The data you provided has equal numbers of observations for each combination of X and Y. If your real data are unbalanced on these variables, then instead of selecting a percentage of the rows in each sub-group, you can select a specific number of rows. The code below selects the n rows with the lowest absolute value of difficulty.scaled in each sub-group. That way your subset will be balanced even if your full data set is not (as long as you have at least n rows of data for each combination of X and Y).

n=1
dat2 = dat %.%
         mutate(difficulty.scaled=difficulty - 1.5) %.%
         group_by(X, Y) %.%
         filter(rank(abs(difficulty.scaled), ties.method="first") <= n)

ties.method="first" ensures that exactly n rows will be returned, even if there is more than one row with the same absolute value of difficulty.scaled.

Update: How to divide subsetted data into training and test sets.

Assuming dat2 is your balanced subset, you can divide it into training and test subsets as follows:

# Note that you need to use %>% instead of %.%
train = dat2 %>%
  do(sample_n(., 10)) 

This will return 10 randomly sampled rows per sub-group. Just set this value to whatever number of rows per sub-group you want in your training sample. Notice that you don't need to group by X and Y to create the training sample. This is because when you created dat2, dplyr added grouping attributes to dat2 that dplyr continues to recognize. Do str(dat2) to see this.

do is a generic function that allows you to perform arbitrary operations on a data frame from within dplyr. The period . is kind of a "pronoun" that represents the data frame (dat2 in this case). This will only work with %>% instead of %.%. (dplyr is in active development and is transitioning from %.% to %>% for chaining operations, so it's probably best to just use %>% from now on.)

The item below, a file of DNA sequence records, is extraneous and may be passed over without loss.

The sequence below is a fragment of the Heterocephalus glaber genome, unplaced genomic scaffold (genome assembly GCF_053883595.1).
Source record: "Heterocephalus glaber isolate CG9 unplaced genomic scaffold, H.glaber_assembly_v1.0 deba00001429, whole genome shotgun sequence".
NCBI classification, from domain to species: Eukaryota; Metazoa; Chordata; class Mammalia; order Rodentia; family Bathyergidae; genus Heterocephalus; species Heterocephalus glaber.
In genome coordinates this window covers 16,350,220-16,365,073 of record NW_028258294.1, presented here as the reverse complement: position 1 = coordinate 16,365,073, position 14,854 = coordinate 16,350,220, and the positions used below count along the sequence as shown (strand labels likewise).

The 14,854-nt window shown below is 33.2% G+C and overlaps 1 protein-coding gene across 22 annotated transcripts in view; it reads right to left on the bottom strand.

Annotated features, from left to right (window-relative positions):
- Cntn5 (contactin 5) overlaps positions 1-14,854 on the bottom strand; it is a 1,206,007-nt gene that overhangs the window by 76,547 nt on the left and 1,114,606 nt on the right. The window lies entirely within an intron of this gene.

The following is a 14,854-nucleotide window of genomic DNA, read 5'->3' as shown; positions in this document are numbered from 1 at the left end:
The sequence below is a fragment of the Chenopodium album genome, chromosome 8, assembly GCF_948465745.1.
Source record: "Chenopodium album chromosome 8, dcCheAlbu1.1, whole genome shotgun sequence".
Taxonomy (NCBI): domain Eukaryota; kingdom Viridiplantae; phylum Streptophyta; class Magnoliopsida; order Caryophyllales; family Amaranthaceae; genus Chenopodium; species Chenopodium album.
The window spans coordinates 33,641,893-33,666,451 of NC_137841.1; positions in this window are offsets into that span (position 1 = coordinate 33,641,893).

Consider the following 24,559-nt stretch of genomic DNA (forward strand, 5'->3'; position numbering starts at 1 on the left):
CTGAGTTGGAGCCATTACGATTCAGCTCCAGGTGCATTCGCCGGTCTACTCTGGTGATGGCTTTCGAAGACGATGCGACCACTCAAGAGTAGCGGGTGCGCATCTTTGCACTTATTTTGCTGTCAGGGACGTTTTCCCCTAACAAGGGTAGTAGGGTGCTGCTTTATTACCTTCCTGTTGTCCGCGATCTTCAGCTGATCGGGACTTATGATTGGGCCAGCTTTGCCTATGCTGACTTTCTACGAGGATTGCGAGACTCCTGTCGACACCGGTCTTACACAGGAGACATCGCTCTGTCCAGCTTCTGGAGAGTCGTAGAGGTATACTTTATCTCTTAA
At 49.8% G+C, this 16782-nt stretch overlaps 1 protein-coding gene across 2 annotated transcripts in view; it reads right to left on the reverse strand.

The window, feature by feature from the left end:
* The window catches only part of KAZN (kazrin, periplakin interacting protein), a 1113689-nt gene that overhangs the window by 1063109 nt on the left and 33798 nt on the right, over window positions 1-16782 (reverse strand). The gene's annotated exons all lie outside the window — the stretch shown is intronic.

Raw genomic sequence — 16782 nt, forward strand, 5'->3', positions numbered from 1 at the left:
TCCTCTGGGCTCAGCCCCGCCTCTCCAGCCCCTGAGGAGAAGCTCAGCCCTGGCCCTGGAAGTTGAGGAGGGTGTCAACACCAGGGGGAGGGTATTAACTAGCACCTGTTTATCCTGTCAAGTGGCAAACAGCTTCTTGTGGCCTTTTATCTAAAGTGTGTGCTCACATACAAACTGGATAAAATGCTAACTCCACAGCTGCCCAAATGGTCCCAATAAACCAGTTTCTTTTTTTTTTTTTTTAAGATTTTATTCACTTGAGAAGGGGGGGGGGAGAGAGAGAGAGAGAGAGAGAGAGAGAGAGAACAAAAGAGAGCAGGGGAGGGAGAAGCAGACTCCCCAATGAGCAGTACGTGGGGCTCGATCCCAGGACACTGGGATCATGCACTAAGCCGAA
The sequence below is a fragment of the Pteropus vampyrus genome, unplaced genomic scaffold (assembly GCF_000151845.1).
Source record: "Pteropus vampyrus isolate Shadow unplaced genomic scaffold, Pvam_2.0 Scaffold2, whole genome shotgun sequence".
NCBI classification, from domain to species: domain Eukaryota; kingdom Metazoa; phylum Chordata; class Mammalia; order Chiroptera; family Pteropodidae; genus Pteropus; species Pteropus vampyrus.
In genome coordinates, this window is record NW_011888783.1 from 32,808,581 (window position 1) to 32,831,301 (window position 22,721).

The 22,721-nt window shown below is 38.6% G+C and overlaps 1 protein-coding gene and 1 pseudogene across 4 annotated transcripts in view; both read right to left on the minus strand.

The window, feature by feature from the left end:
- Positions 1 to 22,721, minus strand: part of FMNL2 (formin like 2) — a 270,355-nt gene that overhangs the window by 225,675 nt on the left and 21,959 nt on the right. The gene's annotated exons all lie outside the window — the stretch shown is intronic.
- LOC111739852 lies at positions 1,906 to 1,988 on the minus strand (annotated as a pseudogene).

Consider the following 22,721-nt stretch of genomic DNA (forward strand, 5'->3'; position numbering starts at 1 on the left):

# The test set then includes all rows that are not part of train. 
# Since tnum has a unique value for each row, use tnum to select all rows that 
# are not part of train.
test = dat2[!(dat2$tnum %in% train$tnum), ]
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  • This is bang on – excellent! Hadn't come across the dplyr package before. One small addition: how can I save the result in a new variable? Adding dat2 <- at the beginning of the final line breaks the code.
    – rvrvrv
    May 16, 2014 at 13:14
  • See updated answer. Think of a %.% b %.% c %.% d as a single R statement. It's the equivalent of d(c(b(a)))), but easier to understand. There are many ways to do what you wanted to do in R. I find dplyr very intuitive, so that's the approach I decided to use.
    – eipi10
    May 16, 2014 at 13:24
  • Thanks a lot, that makes a lot of sense and is actually a very clear way of coding. One final question: how can I now split this subset into two equal sets (for test-retest), while again both sets adhere to the same constraints? Perhaps ranking difficulty.scaled and taking every second trial, while simultaneously satisfying the X and Y constraints? I tried changing n but don't fully understand how it is used (c(1,3,5,7) doesn't work for instance).
    – rvrvrv
    May 16, 2014 at 14:33
  • rank returns a vector giving the rank (from 1 to M, where M is the number of values in the sub-group) of each absolute value of difficulty.scaled. n just tells filter to select the first n rank values from that vector. Try the following to see what's going on: x=c(20,10,60,40). rank(x). x[rank(x) <= 2]
    – eipi10
    May 16, 2014 at 16:33
  • As for how to create training and test subsets, see updated answer.
    – eipi10
    May 16, 2014 at 21:14